Stross has stated a few times that if you're writing a series of books promising the Cthullu Singularity/Apocalypse you have to deliver on it. Which really doesn't make me hopeful for a happy ending at all.

    Well,
    the discussions with the SA that are alluded to in Delirium Brief suggest that while happy is off the table, something better than "enslaved by evil gods" might be possible.

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    QuantumTurkQuantumTurk Registered User regular
    Shorty wrote: »
    I finished Shadow of the Torturer and I'm pretty sure the main reason people like it is because the main character has a neat sword

    I doubt I'll keep going

    instead, I started Ancillary Sword today

    So the only Ann Leckie I've read is Provenance and the best thing I can say for it was that...well, I got through it? But now a library copy of Ancillary Justice sits on my kindle and I didn't realize until I started it that it was the same author. Should I push through? Is it going to grab me more than Provenances wandering nothingness?

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    3cl1ps33cl1ps3 I will build a labyrinth to house the cheese Registered User regular
    Shorty wrote: »
    I finished Shadow of the Torturer and I'm pretty sure the main reason people like it is because the main character has a neat sword

    I doubt I'll keep going

    instead, I started Ancillary Sword today

    So the only Ann Leckie I've read is Provenance and the best thing I can say for it was that...well, I got through it? But now a library copy of Ancillary Justice sits on my kindle and I didn't realize until I started it that it was the same author. Should I push through? Is it going to grab me more than Provenances wandering nothingness?

    Provenance came out after the Ancillary trilogy so that may be why you bounced off it. It kind of assumes a familiarity with the setting. That said, I do think it's a weaker book than any of the Ancillary trilogy.

    Ancillary Justice is absolutely brilliant, and absolutely worth a read.

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    ShortyShorty touching the meat Intergalactic Cool CourtRegistered User regular
    I haven't read Provenance

    I liked Ancillary Justice a fair bit and it has some velocity to it but I won't lie to you, it has a slow start and it's a lot cagier about the main conflict than I think it really needed to be

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    DevoutlyApatheticDevoutlyApathetic Registered User regular
    edited November 2018
    3clipse wrote: »
    Peen wrote: »
    I understand why he had to switch away from Bob as the narrator, both for the story and for his own sake, but I don't love any of the non-Bob narrated books.

    That being said The Delirium Brief is very much a Bob book and also is very very good and there's a new one coming out soon so now's the right time to read it.

    What Stross is doing with The Laundry Files does make me wonder how Jim Butcher's going to deal with what he's setting up in The Dresden Files. They had a similar problem of events in their fictional worlds building towards some kind of apocalypse and Stross ran straight into it and turned it up to 11, I don't know if Butcher can or will do the same thing .

    Stross has stated a few times that if you're writing a series of books promising the Cthullu Singularity/Apocalypse you have to deliver on it. Which really doesn't make me hopeful for a happy ending at all.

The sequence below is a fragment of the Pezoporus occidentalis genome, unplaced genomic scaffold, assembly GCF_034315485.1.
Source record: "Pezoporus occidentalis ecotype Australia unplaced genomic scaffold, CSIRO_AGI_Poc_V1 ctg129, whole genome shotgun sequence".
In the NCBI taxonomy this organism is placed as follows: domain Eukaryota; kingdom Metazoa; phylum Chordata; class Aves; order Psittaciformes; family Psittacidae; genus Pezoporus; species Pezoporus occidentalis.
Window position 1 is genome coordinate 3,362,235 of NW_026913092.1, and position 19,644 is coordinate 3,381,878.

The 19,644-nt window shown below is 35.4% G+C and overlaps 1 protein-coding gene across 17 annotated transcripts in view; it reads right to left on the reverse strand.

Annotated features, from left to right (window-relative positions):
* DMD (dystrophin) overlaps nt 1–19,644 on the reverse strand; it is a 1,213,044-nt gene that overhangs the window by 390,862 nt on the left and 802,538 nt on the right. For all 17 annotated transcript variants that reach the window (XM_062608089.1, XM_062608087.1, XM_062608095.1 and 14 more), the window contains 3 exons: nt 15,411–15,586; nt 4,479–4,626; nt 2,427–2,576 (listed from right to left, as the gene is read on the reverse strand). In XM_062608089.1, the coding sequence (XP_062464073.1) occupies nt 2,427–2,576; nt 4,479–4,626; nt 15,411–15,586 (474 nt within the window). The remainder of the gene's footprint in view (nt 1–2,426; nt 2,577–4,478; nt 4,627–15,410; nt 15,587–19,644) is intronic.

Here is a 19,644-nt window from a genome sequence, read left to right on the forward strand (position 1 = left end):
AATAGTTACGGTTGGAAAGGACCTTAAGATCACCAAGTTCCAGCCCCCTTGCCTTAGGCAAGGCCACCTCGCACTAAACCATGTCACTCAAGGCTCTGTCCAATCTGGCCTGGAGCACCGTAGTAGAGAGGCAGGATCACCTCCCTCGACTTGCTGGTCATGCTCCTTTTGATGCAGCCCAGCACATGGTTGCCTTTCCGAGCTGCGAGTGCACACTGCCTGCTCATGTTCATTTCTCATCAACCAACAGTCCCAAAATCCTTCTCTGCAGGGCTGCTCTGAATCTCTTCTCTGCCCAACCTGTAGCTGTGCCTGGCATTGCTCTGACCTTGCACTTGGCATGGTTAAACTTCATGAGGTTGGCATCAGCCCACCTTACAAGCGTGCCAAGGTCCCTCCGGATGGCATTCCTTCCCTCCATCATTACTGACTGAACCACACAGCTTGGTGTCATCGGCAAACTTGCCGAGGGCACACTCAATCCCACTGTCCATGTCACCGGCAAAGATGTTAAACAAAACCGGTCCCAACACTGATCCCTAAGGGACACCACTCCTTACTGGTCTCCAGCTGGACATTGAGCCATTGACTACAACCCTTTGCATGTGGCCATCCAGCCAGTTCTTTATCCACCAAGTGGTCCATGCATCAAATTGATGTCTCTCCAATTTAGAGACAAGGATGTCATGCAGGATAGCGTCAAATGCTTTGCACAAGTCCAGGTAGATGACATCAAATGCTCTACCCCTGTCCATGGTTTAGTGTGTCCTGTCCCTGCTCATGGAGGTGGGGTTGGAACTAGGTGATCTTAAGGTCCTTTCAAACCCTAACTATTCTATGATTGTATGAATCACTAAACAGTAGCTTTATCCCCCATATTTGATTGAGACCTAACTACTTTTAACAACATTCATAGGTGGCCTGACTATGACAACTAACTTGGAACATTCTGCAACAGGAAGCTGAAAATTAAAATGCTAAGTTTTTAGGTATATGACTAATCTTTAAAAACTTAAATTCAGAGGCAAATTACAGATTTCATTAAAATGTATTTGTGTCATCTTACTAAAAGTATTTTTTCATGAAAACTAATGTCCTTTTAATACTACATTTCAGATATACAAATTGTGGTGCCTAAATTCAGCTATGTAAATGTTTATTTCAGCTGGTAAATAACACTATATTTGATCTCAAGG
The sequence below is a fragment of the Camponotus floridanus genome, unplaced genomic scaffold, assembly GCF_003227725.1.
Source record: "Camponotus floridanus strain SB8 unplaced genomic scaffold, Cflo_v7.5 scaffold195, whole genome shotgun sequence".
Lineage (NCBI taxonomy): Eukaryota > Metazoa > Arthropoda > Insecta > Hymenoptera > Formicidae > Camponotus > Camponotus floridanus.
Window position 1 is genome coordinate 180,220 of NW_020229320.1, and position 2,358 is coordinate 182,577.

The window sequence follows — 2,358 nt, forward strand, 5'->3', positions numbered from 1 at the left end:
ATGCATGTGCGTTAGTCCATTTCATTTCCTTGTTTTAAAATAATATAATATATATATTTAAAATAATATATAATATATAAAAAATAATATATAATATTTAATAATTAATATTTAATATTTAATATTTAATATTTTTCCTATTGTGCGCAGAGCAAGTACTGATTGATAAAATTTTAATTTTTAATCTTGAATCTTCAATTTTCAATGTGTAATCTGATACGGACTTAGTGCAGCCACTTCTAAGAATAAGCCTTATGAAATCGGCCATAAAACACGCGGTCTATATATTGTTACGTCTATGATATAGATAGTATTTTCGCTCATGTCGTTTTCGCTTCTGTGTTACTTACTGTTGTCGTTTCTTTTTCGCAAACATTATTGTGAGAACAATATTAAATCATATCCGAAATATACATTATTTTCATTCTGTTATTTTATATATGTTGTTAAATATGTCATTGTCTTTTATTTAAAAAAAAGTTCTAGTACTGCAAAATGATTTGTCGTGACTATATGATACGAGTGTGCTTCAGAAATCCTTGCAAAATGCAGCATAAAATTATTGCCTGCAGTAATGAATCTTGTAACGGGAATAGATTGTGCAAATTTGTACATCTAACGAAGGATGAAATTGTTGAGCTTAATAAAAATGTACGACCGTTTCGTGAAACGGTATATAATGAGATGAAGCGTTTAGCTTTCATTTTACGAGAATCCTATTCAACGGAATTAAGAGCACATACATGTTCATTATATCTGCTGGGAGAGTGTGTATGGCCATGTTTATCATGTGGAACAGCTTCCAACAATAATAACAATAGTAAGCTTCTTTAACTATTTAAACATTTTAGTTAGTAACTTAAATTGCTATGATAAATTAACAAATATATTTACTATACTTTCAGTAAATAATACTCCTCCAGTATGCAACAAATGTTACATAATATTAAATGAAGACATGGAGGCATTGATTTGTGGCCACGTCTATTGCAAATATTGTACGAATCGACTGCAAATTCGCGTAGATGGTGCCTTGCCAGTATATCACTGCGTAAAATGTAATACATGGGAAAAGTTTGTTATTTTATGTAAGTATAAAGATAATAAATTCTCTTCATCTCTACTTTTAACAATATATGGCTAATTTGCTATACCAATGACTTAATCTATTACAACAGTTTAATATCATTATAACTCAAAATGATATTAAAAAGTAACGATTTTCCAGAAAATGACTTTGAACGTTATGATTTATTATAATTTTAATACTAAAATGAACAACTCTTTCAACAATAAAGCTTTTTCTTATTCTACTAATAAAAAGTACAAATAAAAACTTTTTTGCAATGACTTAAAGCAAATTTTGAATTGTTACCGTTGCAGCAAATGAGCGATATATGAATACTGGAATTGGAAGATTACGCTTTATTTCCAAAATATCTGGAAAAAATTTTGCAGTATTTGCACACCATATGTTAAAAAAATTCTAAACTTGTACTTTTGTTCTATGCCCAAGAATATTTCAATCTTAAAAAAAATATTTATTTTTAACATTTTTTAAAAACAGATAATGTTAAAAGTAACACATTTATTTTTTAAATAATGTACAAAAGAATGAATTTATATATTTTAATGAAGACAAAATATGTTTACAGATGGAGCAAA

Well,
    the discussions with the SA that are alluded to in Delirium Brief suggest that while happy is off the table, something better than "enslaved by evil gods" might be possible.

    So yeah, SPOILERS for the latest book:
    I have trouble reconciling that whole SA thread with the rest of the book where The Black Pharaoh runs circles around everyone and everything including the other Elder God involved. We've got multiple statements that He is aware of things he should absolutely not be aware of, is inhumanly clever and enjoys playing with people. I strongly suspect that the whole thread may just be a way of crushing our hopes and dreams.

    Stross has started on the bastard author trail with what happened to Pete. Anyway that resolves is going to be tragic and heartbreaking.

    Oh, one thing I was unclear on and since you've read it: What did Mhari do to Jonquil?

    DevoutlyApathetic on
    Nod. Get treat. PSN: Quippish
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    3cl1ps33cl1ps3 I will build a labyrinth to house the cheese Registered User regular
    3clipse wrote: »
    Peen wrote: »
    I understand why he had to switch away from Bob as the narrator, both for the story and for his own sake, but I don't love any of the non-Bob narrated books.

    That being said The Delirium Brief is very much a Bob book and also is very very good and there's a new one coming out soon so now's the right time to read it.

    What Stross is doing with The Laundry Files does make me wonder how Jim Butcher's going to deal with what he's setting up in The Dresden Files. They had a similar problem of events in their fictional worlds building towards some kind of apocalypse and Stross ran straight into it and turned it up to 11, I don't know if Butcher can or will do the same thing .

    Stross has stated a few times that if you're writing a series of books promising the Cthullu Singularity/Apocalypse you have to deliver on it. Which really doesn't make me hopeful for a happy ending at all.

    Well,
    the discussions with the SA that are alluded to in Delirium Brief suggest that while happy is off the table, something better than "enslaved by evil gods" might be possible.